The story of Capitol Sweeping Services is one of transformation and adaptation. It's a story of what happens when a mom-and-pop contractor pays close attention to its market, and what happens when the couple has the foresight to plan and the guts to make changes on the move. It's the story of a successful contract sweeper who works to command market share, which enables it to dominate within regions and pick up even more accounts.
"We keep our eye on the ball and are able to make changes immediately within our market and within our company," says Tom Kuhns. "That's really what has kept us moving ahead and helped us gain market share."
Celebrating its 22nd anniversary this year, Capitol Sweeping Services is a minority-owned business, with Lesa Kuhns, president, running the day-to-day operations; husband Tom is vice president; and Dave Fisher is operations manager and the company's first full-time salesperson.
A member of the North American Power Sweeping Association, Capitol Sweeping Services runs a Shopping Center Maintenance Division, a Road Maintenance Division, and employs 22 employees full time, year round (employment can double during peak season).
Headquartered in South Windsor, CT, Capitol Sweeping covers the entire state, plus Rhode Island and western Massachusetts. Capitol Sweeping generates 65% of its revenue from litter sweeping, 20% from road sweeping (including catch basin cleaning), and the balance from line striping, pavement repair, snowplowing, and power washing.
The first adjustment
And while sweeping is now the company's focus, Capitol Sweeping Service was actually started as a part-time striping company. Tom worked full-time as a mechanic, doing layout and striping for new construction on weekends and off hours, and Lesa stayed at home with three children and handled the books. But as construction boomed, Tom quit his job to handle all his striping customers.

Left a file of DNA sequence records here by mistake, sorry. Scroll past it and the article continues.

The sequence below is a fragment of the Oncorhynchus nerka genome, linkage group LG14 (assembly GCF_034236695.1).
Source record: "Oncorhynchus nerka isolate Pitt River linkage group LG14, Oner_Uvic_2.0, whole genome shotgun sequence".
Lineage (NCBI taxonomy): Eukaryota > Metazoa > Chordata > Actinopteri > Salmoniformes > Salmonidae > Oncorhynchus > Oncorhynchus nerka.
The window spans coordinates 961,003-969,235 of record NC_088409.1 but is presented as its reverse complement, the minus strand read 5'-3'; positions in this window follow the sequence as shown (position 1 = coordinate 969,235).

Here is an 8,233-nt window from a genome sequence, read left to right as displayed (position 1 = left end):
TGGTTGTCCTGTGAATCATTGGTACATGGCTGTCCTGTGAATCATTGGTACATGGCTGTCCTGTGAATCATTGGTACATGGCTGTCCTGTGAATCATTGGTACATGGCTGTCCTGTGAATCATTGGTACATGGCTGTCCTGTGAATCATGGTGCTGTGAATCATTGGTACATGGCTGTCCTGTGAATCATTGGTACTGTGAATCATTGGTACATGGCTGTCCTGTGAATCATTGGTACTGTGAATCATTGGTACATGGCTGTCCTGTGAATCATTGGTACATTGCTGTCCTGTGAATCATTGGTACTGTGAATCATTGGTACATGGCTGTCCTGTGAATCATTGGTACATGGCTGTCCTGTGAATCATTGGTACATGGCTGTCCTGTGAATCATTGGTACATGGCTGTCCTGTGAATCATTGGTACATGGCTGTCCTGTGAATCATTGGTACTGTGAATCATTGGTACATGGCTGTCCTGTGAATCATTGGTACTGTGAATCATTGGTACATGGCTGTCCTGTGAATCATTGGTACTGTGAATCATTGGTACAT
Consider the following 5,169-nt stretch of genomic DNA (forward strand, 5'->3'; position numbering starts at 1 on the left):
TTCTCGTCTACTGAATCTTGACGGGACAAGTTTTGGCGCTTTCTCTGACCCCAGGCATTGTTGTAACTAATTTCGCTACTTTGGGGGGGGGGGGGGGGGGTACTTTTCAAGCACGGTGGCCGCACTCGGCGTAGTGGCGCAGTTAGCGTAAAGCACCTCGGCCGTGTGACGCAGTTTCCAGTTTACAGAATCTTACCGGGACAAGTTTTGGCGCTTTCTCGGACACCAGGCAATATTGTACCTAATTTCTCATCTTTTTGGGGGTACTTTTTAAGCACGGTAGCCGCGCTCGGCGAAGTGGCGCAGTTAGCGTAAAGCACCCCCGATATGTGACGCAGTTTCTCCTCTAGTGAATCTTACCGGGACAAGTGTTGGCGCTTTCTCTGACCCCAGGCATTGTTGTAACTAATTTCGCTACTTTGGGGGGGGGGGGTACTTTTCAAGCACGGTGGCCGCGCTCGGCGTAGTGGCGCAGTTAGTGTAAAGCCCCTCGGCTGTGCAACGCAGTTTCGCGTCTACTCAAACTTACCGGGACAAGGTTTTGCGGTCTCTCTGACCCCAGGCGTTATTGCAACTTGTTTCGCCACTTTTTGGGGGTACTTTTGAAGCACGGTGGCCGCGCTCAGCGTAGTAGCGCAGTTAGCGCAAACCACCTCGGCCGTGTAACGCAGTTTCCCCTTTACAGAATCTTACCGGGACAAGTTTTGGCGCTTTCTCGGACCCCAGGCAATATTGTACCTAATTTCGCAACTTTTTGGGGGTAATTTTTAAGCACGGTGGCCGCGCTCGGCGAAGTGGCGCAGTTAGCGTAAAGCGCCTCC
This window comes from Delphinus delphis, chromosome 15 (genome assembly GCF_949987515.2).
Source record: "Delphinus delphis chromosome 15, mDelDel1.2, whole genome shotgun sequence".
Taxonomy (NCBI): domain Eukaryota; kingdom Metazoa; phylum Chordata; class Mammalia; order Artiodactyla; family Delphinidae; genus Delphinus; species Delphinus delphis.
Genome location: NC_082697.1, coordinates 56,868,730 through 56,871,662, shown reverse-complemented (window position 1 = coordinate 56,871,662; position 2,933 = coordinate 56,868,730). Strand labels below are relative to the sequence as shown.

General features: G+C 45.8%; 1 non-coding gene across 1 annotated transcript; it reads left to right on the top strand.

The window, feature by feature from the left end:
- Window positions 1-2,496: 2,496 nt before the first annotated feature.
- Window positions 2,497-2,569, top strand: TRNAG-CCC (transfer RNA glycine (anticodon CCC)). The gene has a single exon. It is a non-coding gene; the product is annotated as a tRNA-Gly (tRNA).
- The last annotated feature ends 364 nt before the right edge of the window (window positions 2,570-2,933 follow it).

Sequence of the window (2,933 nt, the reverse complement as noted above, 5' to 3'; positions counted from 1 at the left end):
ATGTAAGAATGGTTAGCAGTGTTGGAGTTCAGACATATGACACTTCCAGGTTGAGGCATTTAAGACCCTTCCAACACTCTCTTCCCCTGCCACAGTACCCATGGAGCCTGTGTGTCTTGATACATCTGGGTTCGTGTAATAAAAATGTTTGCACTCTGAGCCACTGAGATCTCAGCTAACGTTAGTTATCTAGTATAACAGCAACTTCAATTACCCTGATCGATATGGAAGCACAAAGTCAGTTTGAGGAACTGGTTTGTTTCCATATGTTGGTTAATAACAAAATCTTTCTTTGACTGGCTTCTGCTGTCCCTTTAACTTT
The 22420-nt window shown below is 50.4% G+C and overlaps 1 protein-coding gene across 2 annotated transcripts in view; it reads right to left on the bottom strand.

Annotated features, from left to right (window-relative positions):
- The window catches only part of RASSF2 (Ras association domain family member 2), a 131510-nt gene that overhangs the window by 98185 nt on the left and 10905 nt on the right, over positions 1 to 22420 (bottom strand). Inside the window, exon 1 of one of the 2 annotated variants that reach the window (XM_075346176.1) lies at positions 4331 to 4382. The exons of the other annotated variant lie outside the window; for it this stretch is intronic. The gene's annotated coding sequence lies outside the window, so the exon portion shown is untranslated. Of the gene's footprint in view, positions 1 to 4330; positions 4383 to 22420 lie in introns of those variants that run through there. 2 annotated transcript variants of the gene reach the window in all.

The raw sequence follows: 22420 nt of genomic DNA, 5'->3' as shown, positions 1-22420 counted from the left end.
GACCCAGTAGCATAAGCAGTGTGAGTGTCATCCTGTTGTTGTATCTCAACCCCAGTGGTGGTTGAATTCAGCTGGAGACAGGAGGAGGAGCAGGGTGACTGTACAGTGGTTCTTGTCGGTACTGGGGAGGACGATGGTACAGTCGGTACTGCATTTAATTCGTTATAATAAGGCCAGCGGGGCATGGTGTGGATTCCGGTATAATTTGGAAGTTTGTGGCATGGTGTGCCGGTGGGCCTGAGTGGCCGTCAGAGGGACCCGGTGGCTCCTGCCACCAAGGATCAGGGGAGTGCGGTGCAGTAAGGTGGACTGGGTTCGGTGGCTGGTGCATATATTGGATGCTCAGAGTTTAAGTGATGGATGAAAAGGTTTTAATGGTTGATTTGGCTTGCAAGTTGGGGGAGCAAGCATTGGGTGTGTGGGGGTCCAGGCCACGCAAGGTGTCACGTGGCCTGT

To prepare the pavement prior to striping the Kuhns always brought in a sweeping contractor. "But it got to the point where we were waiting too long for sweeping companies to come and sweep, so we bought a sweeper so we wouldn't be waiting anymore."
Initially the sweeper was used just to clean parking lots before striping, but the Kuhns quickly added a few small litter sweeping accounts, and sweeping quickly outpaced the striping. By their fifth year in business they had six employees and had become a full-fledged contract sweeper with 15 accounts. For the first five years Capitol Sweeping focused on parking lots, added municipal work in years five to 10, added highway sweeping after year 10, and got out of highway sweeping around year 15.
Pursuing market share
As Kuhns says, the sweeping business is the driving force behind the company's success. Sweeping provides steady cash flow, keeps the contractor's name in front of its customers and prospects, and strengthens financials so that if they go to the bank looking for support, their sweeping numbers show they deserve it.
And the constant throughout all this growth and diversification has been litter sweeping for shopping centers. "That end of the business is just growing and growing," Kuhns says. "It's very profitable for us. We do high volume and make a little bit on everything."
Kuhns says they are not a low-bid contractor - they don't want that kind of work - but they aren't the highest bid contractor in their markets either. Their approach is to pursue contracts on anchor accounts in a region, then fill in around those accounts, developing market share and increasing profits of a particular route in the process.
"We do own market share in a number of different areas, and that really helps us when we are pursuing new accounts nearby," Kuhns says. "We're not the lowest price but because of the market share we have in certain areas we don't have to do a lot of driving to get to single accounts. If I'm right next door to an account I can do it cheaper than a guy who has to drive there to do that one account."